coupling tendency: beauty & tragedy

12241774_1643323735946382_511661834984725899_nIs it really human nature to always search for beauty in tragedy or tragedy in beauty concurrently? I repeatedly find myself doing this as if [perhaps, wrongly] assuming they co-exist. When did this start for me? What is the source of this coupling tendency; is it Greek mythology, Shakespeare, or the epic Vietnamese poem The Tale of Kiều? Or something else that is of childhood?

Take this untampered landscape photograph of a dry, curling, autumn leaf floating on a numb, cold water surface; its join reflection spurting life to an iridescent butterfly. Such befuddled beauty – a serendipitous arrangement by nature and nature alone – yet I also see inevitable tragedy. I bare witness to the live-lost of striking colors on the delicate chitin of its spotted wings, like lungs being slowly destroyed by harmful tars with each whiff of smoke. I feel its vivid agony and silent struggle against the seemingly sweet yet perfidious current beneath. Spectacular beauty yields the last gasp of its eventful demise. At the same moment its tragedy finally reaches me,  and an image of a “crying butterfly” makes its authoritative entrance into a poem of mine, in the M of December collection.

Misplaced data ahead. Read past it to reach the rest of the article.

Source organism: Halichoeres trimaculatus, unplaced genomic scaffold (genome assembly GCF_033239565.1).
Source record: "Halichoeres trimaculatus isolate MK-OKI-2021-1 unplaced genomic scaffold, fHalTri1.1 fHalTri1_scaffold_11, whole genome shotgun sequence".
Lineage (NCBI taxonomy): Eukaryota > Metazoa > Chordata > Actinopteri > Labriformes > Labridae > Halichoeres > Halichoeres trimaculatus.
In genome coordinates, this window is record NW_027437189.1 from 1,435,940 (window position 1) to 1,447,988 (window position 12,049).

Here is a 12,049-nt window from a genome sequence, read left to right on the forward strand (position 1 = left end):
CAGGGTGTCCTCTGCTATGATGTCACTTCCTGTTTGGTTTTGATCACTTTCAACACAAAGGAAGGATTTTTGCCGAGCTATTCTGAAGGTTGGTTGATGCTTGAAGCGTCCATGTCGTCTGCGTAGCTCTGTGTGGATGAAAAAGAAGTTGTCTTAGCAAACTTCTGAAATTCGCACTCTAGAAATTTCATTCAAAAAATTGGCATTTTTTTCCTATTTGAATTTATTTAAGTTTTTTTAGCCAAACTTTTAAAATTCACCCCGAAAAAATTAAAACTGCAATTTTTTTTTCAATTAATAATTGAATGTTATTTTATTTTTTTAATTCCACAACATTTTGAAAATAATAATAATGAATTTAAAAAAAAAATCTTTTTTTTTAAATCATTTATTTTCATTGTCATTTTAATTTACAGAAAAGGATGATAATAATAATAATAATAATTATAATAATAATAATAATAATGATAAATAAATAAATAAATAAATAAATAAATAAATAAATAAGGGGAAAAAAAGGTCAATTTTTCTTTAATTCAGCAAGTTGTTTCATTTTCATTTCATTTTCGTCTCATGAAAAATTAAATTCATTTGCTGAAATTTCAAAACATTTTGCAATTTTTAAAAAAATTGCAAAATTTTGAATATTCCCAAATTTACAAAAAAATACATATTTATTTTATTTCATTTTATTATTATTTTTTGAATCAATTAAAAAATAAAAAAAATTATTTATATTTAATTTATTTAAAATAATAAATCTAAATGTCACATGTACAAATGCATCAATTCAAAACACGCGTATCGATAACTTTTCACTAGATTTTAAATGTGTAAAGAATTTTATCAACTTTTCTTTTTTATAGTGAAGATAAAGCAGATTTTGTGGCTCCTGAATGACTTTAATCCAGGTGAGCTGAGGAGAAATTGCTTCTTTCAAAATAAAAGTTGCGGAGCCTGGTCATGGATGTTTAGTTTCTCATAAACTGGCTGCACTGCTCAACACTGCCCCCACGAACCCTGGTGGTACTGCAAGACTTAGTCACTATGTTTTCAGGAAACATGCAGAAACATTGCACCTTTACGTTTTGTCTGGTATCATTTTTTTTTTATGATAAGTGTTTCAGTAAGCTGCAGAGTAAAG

I supposed I might be cured one day (and stop being human), unexpectedly and unknowingly, but for now, I am incapable of separating the leaf, the deep water, and the tears of my dying butterfly – frozen in a Frame of Blue Ruin.

[photo credit: Ce Lavie]
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